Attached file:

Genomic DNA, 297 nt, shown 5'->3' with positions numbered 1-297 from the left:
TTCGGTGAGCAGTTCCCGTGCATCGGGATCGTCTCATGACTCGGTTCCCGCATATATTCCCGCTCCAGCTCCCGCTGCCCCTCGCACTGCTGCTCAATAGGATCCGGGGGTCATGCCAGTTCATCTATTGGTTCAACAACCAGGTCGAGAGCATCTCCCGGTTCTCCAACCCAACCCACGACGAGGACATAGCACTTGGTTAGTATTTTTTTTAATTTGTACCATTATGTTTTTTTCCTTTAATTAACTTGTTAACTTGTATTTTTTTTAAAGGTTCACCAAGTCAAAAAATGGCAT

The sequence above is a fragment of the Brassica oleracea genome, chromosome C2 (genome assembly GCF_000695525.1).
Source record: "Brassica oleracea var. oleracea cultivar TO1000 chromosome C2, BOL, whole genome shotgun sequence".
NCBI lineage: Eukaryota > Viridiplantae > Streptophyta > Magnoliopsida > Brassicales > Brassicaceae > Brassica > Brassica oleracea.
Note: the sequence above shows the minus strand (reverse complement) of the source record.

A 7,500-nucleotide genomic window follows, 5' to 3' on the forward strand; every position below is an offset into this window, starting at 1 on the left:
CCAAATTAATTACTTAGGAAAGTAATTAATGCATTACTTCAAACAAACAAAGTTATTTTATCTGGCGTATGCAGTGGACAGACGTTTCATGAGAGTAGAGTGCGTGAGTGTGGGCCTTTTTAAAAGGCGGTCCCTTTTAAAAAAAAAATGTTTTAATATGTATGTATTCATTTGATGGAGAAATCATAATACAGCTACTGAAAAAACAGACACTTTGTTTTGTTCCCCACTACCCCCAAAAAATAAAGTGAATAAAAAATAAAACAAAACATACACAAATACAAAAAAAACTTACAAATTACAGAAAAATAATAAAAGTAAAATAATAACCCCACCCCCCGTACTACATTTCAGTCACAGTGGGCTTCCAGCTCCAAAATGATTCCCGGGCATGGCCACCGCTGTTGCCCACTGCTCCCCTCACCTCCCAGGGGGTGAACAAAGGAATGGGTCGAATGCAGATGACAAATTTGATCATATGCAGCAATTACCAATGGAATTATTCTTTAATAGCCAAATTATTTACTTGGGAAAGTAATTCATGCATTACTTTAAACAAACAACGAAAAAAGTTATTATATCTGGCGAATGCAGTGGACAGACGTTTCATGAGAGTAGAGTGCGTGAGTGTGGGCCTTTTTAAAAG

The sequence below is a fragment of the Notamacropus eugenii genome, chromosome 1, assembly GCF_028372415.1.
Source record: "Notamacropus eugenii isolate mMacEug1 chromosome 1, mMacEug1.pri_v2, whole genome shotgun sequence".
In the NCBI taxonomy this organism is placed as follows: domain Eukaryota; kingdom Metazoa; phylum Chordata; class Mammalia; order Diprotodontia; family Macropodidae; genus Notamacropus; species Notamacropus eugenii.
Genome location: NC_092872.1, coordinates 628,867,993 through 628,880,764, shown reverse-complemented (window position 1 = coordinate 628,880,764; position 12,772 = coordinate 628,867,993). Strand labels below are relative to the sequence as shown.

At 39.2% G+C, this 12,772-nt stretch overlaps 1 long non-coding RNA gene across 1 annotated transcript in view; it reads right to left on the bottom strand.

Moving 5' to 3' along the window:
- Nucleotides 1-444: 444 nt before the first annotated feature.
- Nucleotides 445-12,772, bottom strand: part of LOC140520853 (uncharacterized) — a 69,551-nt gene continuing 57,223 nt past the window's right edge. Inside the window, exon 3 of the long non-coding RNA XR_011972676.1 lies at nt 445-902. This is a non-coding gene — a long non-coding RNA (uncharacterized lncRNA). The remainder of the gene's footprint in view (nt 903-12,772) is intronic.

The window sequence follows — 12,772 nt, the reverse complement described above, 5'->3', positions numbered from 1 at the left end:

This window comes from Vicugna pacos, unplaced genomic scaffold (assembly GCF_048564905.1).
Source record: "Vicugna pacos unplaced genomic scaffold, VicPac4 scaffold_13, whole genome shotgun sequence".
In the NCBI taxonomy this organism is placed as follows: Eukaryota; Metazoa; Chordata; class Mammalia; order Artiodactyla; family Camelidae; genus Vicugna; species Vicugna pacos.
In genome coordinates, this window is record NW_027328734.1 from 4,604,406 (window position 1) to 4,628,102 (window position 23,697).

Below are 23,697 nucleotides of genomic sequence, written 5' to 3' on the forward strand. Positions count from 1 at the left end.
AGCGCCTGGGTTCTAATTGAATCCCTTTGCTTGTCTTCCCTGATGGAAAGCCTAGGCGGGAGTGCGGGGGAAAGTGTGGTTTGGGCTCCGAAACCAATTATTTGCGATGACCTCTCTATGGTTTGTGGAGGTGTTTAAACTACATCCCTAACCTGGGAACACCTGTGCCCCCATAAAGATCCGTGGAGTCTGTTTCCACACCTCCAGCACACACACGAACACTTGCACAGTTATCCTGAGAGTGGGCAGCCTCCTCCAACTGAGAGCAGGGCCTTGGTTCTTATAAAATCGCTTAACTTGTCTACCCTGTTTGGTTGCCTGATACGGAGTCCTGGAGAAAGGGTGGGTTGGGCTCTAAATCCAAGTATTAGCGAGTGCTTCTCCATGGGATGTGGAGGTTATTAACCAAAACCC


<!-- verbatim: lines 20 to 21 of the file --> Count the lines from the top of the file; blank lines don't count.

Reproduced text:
In the NCBI taxonomy this organism is placed as follows: Eukaryota; Metazoa; Chordata; class Mammalia; order Artiodactyla; family Camelidae; genus Vicugna; species Vicugna pacos.
In genome coordinates, this window is record NW_027328734.1 from 4,604,406 (window position 1) to 4,628,102 (window position 23,697).